I was reading a Rick Reilly story today about George Karl’s fight to stay with his team while battling cancer. To some people, continuing to coach might seem insane: Why would he ever want to coach, when it could potentially keep him fatigued and hurt his chances of recovery?
But me, I understand. It’s hard to imagine my life without sports. My relationships would all be different, and there have been times when sports have revealed a medicinal quality to heal. Even during the few times sports have broken my heart, the heartbreak came after years of strengthening friendships and improving the quality of my life.
Here’s one story to demonstrate how sports can help the healing process.
I was in my dorm room at prep school, playing Madden with my roommate Alberto. We weren’t allowed to be playing video games during study time, so we were worried about the normal things: Would our dorm head come into our room and catch us skipping out on homework? Could our teacher, who lived next door to us in an apartment, hear us?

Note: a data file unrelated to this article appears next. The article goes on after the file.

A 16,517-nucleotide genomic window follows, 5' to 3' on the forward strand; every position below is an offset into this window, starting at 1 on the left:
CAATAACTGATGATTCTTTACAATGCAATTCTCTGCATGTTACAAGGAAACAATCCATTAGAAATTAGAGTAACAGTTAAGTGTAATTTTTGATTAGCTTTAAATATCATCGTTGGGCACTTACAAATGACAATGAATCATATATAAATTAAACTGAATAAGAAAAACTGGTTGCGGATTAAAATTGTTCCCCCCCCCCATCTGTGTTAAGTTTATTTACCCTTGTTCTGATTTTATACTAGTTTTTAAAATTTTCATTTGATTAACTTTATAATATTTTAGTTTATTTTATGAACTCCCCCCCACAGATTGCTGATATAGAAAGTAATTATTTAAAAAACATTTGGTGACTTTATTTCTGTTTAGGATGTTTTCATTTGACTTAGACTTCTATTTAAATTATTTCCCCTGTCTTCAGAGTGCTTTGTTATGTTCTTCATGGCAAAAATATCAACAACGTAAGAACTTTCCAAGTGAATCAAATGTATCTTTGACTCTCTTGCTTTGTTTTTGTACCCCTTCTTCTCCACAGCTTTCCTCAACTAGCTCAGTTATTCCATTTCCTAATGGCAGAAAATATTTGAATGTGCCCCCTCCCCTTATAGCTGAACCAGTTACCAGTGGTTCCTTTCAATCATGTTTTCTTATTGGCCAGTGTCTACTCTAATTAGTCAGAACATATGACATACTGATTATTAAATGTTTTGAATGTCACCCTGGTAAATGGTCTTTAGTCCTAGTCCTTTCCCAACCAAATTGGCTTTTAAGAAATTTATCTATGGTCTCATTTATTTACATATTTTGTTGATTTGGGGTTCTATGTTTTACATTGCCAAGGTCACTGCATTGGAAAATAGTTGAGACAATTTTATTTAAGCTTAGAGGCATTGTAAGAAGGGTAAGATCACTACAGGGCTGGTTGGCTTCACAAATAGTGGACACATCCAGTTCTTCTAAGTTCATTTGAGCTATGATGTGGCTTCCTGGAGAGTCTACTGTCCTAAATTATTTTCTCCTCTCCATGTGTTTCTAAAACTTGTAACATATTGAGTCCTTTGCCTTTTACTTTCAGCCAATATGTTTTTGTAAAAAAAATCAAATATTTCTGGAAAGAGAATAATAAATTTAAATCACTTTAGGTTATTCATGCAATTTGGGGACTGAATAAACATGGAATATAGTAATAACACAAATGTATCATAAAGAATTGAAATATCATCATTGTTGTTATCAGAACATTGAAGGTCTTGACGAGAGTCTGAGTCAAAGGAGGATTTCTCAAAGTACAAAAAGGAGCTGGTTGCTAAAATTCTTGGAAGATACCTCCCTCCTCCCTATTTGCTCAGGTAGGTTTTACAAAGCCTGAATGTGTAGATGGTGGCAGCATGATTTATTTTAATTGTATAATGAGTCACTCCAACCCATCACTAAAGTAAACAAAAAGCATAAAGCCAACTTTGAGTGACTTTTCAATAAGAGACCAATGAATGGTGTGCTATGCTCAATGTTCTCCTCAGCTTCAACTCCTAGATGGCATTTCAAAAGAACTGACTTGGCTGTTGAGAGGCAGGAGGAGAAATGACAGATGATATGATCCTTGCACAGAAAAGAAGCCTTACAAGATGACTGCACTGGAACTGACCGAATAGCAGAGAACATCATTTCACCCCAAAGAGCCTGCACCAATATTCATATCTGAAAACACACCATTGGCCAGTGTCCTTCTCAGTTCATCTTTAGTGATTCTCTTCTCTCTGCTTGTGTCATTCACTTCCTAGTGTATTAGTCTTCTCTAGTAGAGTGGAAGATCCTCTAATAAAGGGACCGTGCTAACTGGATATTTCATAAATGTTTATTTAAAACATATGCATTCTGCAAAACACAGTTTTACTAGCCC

As we continued our game, my cell phone rang. I let it go. I was playing Madden, damn it, the call could wait. Seconds later, it rang again, so I finally picked it up, reluctantly putting the PlayStation controller down.
It was my mom. My cousin Taryn, only a junior in college, was dead.
I didn’t know what to think. I wasn’t even that close to Taryn, but she was my cousin. We didn’t hang out much, her family lives on the other side of the state, but she was the first person I really knew who had ever passed away. And she was only a junior in college.
The last time we’d been together, Taryn had been perfectly healthy. She went away to Galway, Ireland for a semester abroad, and still showed no signs of illness. While she was away, she contracted an infection. Within days, she was dead, spending her last seconds in an ambulance on the way to the hospital, thousands of miles away from everyone who loved her.
I talked to my father, who was inconsolable. His brother’s daughter, so sweet and fun to be with, was gone. We’d never talk to her again.